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The extracts of osteoblast developed from adipose-derived stem cell and its role in osteogenesis


Cell-based therapy has become an achievable choice in regenerative medicines, particularly for musculoskeletal disorders. Adipose-derived stem cells (ASCs) are an outstanding resource because of their ability and functions. Nevertheless, the use of cells for treatment comes with difficulties in operation and safety. The immunological barrier is also a major limitation of cell therapy, which can lead to unexpected results. Cell-derived products, such as cell extracts, have gained a lot of attention to overcome these limitations. The goal of this study was to optimize the production of ASC-osteoblast extracts as well as their involvement in osteogenesis. The extracts were prepared using a freeze–thaw method with varying temperatures and durations. Overall, osteogenic-associated proteins and osteoinductive potential of the extracts prepared from the osteogenic-induced ASCs were assessed. Our results demonstrated that the freeze–thaw approach is practicable for cell extracts production, with minor differences in temperature and duration having no effect on protein concentration. The ASC-osteoblast extracts contain a significant level of essential specialized proteins that promote osteogenicity. Hence, the freeze–thaw method is applicable for extract preparation and ASC-osteoblast extracts may be beneficial as an optional facilitating biologics in bone anabolic treatment and bone regeneration.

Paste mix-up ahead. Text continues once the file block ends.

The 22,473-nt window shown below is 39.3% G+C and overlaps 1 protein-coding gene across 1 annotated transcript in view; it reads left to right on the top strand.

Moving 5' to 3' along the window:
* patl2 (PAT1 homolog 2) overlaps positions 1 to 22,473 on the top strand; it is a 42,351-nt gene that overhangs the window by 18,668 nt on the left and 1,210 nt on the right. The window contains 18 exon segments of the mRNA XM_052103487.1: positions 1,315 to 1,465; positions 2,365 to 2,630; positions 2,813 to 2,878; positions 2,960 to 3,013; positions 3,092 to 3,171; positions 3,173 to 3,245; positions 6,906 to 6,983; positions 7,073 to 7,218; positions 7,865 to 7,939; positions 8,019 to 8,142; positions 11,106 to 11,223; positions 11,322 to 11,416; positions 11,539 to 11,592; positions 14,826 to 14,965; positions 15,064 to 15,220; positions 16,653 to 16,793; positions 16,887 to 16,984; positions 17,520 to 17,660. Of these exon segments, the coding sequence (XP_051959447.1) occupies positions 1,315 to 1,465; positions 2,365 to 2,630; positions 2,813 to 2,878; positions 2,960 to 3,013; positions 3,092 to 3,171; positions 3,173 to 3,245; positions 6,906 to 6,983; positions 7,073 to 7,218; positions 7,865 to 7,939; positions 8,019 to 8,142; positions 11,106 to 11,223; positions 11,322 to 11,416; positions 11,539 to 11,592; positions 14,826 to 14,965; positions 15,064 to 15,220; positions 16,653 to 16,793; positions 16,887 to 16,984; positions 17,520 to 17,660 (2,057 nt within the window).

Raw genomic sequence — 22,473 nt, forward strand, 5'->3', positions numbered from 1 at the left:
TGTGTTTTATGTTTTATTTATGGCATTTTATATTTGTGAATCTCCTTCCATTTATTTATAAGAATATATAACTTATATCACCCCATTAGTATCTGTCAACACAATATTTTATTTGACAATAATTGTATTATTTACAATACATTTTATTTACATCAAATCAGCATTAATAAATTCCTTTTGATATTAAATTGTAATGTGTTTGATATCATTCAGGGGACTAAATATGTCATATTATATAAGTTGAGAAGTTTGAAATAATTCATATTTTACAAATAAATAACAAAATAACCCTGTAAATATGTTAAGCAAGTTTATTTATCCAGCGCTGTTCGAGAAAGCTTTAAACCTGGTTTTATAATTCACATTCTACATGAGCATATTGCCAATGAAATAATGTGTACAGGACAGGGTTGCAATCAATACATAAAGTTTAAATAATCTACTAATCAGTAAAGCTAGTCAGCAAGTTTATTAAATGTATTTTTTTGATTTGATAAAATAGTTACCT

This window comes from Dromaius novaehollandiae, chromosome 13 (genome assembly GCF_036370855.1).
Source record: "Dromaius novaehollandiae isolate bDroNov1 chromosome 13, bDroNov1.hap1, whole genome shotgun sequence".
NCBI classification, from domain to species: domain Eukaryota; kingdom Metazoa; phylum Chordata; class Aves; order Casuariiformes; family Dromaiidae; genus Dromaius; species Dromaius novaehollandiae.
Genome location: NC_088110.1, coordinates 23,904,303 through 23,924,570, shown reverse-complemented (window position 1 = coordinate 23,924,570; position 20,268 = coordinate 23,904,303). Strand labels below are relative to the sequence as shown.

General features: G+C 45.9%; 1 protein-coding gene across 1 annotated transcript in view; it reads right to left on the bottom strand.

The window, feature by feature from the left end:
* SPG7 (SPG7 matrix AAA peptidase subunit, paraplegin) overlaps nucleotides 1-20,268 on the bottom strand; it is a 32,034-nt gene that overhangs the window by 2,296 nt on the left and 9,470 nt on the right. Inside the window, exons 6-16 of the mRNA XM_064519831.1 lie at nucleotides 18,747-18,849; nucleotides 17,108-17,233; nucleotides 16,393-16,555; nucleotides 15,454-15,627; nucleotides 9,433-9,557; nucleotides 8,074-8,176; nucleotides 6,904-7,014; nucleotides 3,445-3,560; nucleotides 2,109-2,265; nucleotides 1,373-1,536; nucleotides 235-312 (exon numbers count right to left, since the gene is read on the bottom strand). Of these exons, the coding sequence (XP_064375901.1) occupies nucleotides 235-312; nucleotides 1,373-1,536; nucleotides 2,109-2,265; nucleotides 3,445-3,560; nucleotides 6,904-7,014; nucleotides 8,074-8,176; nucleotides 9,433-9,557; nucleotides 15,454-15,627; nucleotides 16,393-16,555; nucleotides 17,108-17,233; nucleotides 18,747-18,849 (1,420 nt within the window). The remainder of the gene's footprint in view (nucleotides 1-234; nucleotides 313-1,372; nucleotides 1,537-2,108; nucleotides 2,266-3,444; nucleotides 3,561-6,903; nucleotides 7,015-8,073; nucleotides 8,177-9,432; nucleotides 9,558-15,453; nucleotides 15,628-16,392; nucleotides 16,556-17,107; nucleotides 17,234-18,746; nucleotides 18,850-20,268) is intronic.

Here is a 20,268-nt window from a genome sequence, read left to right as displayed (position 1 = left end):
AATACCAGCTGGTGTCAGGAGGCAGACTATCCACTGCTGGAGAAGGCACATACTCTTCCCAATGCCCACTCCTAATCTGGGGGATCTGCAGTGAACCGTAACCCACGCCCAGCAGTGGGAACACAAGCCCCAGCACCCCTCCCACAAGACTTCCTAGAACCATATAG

Cellular therapy is an upcoming strategy for various clinical applications, including degenerative diseases. Musculoskeletal degeneration, such as osteoarthritis or osteoporosis, affords a reasonable model for study owing to adverse medicinal effects and complications that remain problematic; even numerous licensed drugs are available [1,2,3]. It involves the transplantation of functional cells to replace and restore damaged tissues and organs. Mesenchymal stem/stromal cells (MSCs) are multipotent stem cells isolated from various sources (i.e., bone marrow, adipose tissue, umbilical cord blood, and placenta) which able to replicate infinitely and commit into specific cell lineages, such as osteocytes, adipocytes, and chondrocytes [4, 5]. In addition, MSCs also secrete a broad of cytokines, growth factors, and chemokines, which possess immunomodulatory functions [6, 7]. There are many types of adult stem cells containing the MSCs’ characteristics such as bone marrow-derived MSCs, umbilical cord-derived MSCs, menstrual blood stem cells, dental pulp stem cells, and adipose-derived stem cells (ASCs) [8]. Beyond their potential, ASCs are accessible through a minimally invasive process, are easily isolated, and can be obtained in large numbers [9, 10]. ASCs have become an appealing cell for application in cell-based regenerative medicine and have been used in numerous preclinical and clinical applications [9,10,11,12]. An injection of autologous ASCs in symptomatic knee osteoarthritis patients resulted in clinically significant pain relief and functional improvement, with no serious adverse events [13, 14]. Applying ASCs to the rat femoral defect model accelerates new bone formation [15], as does a case report of a severe head injury with multifragment calvarial fractures [16].